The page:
Obama looks to the West
by Jerome Armstrong, Tue May 27, 2008 at 06:40:07 AM EDT
Obama has been campaigning in the states of NV, NM, and CO, in a campaign swing. I remember questioning a few months ago, what his electoral strategy would be, around February. At that point, that line of questioning looked obscene to those that viewed Obama as the candidate whom would be competitive "everywhere", but clearly now, we know he's not.
Take a look at the Rasmussen poll for Kentucky:
Obama does not compete well at all throughout the Appalachia and Ozark areas of the country, and those traditional battleground states that Presidents win, Kentucky and West Virginia, are off the map for Obama, and in states like Virginia and North Carolina, he wouldn't be following the roadmap that other Democrats have traditionally used to win statewide; even in Ohio and Pennsylvania, Obama would need larger urban percentages to offset the Appalachia losses he's likely to incur, likewise in Missouri and Arkansas where he's not shown pull in the Ozarks.
So getting back to Obama and the SW:
Bush lost New Mexico by 366 votes in 2000, and won it four years later by only 6,000 votes.
Nevada has proven similarly competitive, with Bush winning the state both times by less than four percentage points.
In Colorado, Bush's margin of nine percentage points in 2000 dipped to five points in 2004. Democrats have since won a Senate seat, the governor's office, two congressional districts and control of the state legislature.
"I believe as a Western senator I understand the issues, the challenges of the future for these ... states, whether it be land, water, Native American issues, preservation, environmental issues," McCain said in an interview with The Associated Press.
He said his positions on a number of issues -- "pro-life, pro-military, pro-small business" and immigration -- "will allow me to receive the consideration of the Hispanic voter."
And win over Latinos:
Obama, an unknown on the national stage until 2004, had two problems at the outset, Richardson said. Hispanics were not familiar with him, and the Clintons had built strong support within the community over the years.
"Obama clearly has work to do," said Simon Rosenberg, president of NDN, a progressive think tank and advocacy group that has studied immigration and the Hispanic vote.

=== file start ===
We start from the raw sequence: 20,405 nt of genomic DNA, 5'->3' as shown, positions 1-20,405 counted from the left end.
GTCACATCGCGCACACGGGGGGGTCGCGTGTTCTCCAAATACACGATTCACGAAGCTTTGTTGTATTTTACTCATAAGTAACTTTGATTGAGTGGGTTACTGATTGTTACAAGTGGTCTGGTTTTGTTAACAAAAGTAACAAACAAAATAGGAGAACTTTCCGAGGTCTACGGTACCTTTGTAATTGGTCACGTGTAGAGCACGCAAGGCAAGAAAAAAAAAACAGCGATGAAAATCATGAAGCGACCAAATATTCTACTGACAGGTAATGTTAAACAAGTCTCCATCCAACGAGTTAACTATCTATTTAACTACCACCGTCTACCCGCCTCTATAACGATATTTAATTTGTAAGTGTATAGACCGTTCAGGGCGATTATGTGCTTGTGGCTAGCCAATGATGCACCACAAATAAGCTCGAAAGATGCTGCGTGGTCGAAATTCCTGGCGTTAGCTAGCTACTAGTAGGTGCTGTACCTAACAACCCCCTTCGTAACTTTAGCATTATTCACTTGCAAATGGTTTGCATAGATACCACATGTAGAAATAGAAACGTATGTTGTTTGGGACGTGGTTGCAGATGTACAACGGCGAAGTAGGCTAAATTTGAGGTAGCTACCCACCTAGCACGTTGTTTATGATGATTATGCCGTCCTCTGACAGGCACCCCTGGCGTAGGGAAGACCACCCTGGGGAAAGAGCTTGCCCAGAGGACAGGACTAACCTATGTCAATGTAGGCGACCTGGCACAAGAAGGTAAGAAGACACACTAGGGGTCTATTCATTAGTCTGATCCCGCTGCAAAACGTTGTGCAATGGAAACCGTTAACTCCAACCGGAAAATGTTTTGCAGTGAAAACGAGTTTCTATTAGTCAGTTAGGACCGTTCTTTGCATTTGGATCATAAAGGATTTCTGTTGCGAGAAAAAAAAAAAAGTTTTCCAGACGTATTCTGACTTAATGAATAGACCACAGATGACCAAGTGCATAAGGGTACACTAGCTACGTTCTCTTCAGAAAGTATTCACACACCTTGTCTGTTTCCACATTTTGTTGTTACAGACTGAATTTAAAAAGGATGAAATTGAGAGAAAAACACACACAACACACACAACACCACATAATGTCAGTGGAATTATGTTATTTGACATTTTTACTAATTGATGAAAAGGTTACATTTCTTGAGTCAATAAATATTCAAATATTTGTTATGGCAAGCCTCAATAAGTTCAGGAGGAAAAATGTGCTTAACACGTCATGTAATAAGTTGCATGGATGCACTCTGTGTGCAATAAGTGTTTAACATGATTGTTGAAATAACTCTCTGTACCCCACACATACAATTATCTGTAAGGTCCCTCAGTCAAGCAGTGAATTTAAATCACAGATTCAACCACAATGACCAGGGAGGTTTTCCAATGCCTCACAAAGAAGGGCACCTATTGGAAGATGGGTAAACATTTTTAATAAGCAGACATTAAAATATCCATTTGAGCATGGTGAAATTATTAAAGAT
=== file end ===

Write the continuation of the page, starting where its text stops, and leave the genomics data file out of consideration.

But Rosenberg and Democratic strategists say, despite the slow start, the Illinois senator will win over the constituency, if only because the issue environment favors him . Hispanic voters, like other demographic groups, feel the effects of the economic downturn and have turned against the war, they say.
Obama advisers are mapping out a strategy that targets Hispanics, who make up 37 percent of the eligible electorate in New Mexico and 12 percent in Colorado and Nevada, according to the Pew Hispanic Center. It will include exposure in the Spanish language media, paid advertisements, heavy campaigning in Hispanic areas, registering Hispanic voters and sending well-known Latino leaders such as Richardson out on the trail.
Aside from the SW, Obama 'may' have a better draw in Florida than those traditional battleground states listed above. Perhaps we'll know more on June 2nd, whether he has pull among Puerto Ricans, which compose a strong constituency in FL, and that could point to a more favorable landscape than the current outlook in FL.
It's an oddity that Clinton has become the stronger GE candidate against McCain. When I voted for Clinton back in Feb, she wasn't any stronger than Obama, but as the campaign has went on, Clinton has become stronger against McCain than Obama, even as her chances to win the nomination dwindle. As someone that just wants Dem to win the presidency, Clinton wasn't my first choice, but her chances look pretty good now.
A few months is a long time, because also back in Feb, I thought that Clinton would be stronger in the SW, and as we've seen, it's actually the Appalachia/Ozark areas that put her over the top against McCain in these battleground states, but Florida remains a key for Clinton as well.
With Obama as the Democratic nominee, a lot of states are going to be in play against McCain, going both ways, and in the coming months the states could change, but its also becoming clearer which states are in play, and which are not, in a McCain-Obama match-up. Anyone who thinks its a slam-dunk either way isn't paying attention.